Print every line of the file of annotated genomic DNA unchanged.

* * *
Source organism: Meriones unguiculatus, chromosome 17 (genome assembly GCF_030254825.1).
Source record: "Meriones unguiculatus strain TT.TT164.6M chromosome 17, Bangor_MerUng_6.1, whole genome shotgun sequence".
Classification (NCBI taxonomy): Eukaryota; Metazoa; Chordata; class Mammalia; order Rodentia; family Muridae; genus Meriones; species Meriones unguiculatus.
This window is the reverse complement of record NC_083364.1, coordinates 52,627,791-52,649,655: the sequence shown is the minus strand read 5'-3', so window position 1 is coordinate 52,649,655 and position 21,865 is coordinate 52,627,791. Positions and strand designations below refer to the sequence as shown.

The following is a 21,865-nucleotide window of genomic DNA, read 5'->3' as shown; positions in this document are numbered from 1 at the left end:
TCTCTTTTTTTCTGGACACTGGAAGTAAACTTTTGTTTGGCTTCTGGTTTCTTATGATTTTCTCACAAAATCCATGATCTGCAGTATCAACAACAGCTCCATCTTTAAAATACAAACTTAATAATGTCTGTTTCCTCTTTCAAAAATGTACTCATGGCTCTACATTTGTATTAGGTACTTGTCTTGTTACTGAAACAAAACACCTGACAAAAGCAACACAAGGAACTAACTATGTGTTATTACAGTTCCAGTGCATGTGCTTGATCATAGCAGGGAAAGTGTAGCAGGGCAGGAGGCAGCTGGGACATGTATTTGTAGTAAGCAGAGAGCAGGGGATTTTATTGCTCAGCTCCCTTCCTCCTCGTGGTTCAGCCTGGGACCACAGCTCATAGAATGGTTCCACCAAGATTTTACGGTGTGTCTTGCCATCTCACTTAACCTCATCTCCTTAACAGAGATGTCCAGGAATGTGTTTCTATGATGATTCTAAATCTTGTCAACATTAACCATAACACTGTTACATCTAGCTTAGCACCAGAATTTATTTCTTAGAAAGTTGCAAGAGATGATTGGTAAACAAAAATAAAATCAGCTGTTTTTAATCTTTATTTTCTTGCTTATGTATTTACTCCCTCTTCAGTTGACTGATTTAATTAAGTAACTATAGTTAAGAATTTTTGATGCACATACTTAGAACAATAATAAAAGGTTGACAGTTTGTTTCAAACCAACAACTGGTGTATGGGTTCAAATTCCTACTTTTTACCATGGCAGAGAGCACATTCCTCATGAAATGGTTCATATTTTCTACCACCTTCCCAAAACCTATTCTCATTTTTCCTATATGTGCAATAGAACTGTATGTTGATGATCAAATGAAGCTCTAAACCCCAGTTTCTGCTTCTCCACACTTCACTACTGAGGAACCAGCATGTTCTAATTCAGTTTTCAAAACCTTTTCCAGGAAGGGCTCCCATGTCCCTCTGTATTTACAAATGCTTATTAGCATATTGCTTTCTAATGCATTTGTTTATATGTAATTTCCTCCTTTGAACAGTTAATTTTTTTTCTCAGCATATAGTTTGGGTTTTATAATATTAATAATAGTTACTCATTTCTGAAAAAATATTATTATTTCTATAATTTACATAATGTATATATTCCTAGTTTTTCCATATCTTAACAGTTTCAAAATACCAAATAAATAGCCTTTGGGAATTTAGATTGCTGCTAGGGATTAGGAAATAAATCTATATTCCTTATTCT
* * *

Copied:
Source organism: Meriones unguiculatus, chromosome 17 (genome assembly GCF_030254825.1).
Source record: "Meriones unguiculatus strain TT.TT164.6M chromosome 17, Bangor_MerUng_6.1, whole genome shotgun sequence".
Classification (NCBI taxonomy): Eukaryota; Metazoa; Chordata; class Mammalia; order Rodentia; family Muridae; genus Meriones; species Meriones unguiculatus.
This window is the reverse complement of record NC_083364.1, coordinates 52,627,791-52,649,655: the sequence shown is the minus strand read 5'-3', so window position 1 is coordinate 52,649,655 and position 21,865 is coordinate 52,627,791. Positions and strand designations below refer to the sequence as shown.

The following is a 21,865-nucleotide window of genomic DNA, read 5'->3' as shown; positions in this document are numbered from 1 at the left end:
TCTCTTTTTTTCTGGACACTGGAAGTAAACTTTTGTTTGGCTTCTGGTTTCTTATGATTTTCTCACAAAATCCATGATCTGCAGTATCAACAACAGCTCCATCTTTAAAATACAAACTTAATAATGTCTGTTTCCTCTTTCAAAAATGTACTCATGGCTCTACATTTGTATTAGGTACTTGTCTTGTTACTGAAACAAAACACCTGACAAAAGCAACACAAGGAACTAACTATGTGTTATTACAGTTCCAGTGCATGTGCTTGATCATAGCAGGGAAAGTGTAGCAGGGCAGGAGGCAGCTGGGACATGTATTTGTAGTAAGCAGAGAGCAGGGGATTTTATTGCTCAGCTCCCTTCCTCCTCGTGGTTCAGCCTGGGACCACAGCTCATAGAATGGTTCCACCAAGATTTTACGGTGTGTCTTGCCATCTCACTTAACCTCATCTCCTTAACAGAGATGTCCAGGAATGTGTTTCTATGATGATTCTAAATCTTGTCAACATTAACCATAACACTGTTACATCTAGCTTAGCACCAGAATTTATTTCTTAGAAAGTTGCAAGAGATGATTGGTAAACAAAAATAAAATCAGCTGTTTTTAATCTTTATTTTCTTGCTTATGTATTTACTCCCTCTTCAGTTGACTGATTTAATTAAGTAACTATAGTTAAGAATTTTTGATGCACATACTTAGAACAATAATAAAAGGTTGACAGTTTGTTTCAAACCAACAACTGGTGTATGGGTTCAAATTCCTACTTTTTACCATGGCAGAGAGCACATTCCTCATGAAATGGTTCATATTTTCTACCACCTTCCCAAAACCTATTCTCATTTTTCCTATATGTGCAATAGAACTGTATGTTGATGATCAAATGAAGCTCTAAACCCCAGTTTCTGCTTCTCCACACTTCACTACTGAGGAACCAGCATGTTCTAATTCAGTTTTCAAAACCTTTTCCAGGAAGGGCTCCCATGTCCCTCTGTATTTACAAATGCTTATTAGCATATTGCTTTCTAATGCATTTGTTTATATGTAATTTCCTCCTTTGAACAGTTAATTTTTTTTCTCAGCATATAGTTTGGGTTTTATAATATTAATAATAGTTACTCATTTCTGAAAAAATATTATTATTTCTATAATTTACATAATGTATATATTCCTAGTTTTTCCATATCTTAACAGTTTCAAAATACCAAATAAATAGCCTTTGGGAATTTAGATTGCTGCTAGGGATTAGGAAATAAATCTATATTCCTTATTCT